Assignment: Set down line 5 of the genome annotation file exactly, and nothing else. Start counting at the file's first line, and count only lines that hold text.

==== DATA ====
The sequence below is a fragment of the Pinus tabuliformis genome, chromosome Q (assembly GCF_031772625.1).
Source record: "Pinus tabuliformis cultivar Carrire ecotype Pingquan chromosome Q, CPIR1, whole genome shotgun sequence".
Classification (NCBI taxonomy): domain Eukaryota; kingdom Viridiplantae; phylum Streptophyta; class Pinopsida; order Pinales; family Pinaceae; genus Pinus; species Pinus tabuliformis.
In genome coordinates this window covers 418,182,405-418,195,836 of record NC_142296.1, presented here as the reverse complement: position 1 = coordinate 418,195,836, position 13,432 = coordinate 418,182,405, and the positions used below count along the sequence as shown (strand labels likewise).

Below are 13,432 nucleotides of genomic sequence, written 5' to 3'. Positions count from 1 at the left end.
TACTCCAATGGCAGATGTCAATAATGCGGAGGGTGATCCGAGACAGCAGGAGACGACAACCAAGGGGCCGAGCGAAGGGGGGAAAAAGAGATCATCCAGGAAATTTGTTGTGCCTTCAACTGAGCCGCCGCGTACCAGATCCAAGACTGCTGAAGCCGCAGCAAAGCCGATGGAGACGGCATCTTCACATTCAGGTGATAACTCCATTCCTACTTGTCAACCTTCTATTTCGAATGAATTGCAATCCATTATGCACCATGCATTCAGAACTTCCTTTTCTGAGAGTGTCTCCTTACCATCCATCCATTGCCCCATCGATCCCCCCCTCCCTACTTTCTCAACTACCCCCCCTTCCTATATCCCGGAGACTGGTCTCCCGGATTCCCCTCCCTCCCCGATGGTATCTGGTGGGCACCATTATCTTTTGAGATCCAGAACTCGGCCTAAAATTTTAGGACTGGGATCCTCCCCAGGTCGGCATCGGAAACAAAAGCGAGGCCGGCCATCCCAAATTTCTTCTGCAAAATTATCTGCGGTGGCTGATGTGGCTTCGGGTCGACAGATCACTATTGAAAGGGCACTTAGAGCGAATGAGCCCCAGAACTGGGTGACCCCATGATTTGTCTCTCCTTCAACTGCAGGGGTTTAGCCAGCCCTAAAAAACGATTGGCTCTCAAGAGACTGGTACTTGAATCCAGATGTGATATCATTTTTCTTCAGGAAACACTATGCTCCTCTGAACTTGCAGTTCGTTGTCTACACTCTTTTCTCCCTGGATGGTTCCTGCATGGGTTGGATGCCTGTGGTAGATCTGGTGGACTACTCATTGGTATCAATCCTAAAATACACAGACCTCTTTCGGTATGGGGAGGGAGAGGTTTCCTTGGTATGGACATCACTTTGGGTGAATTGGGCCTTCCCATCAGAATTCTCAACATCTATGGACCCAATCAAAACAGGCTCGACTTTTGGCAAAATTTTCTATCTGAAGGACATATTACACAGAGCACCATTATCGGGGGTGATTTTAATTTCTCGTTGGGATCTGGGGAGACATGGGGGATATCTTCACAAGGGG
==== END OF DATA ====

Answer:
Below are 13,432 nucleotides of genomic sequence, written 5' to 3'. Positions count from 1 at the left end.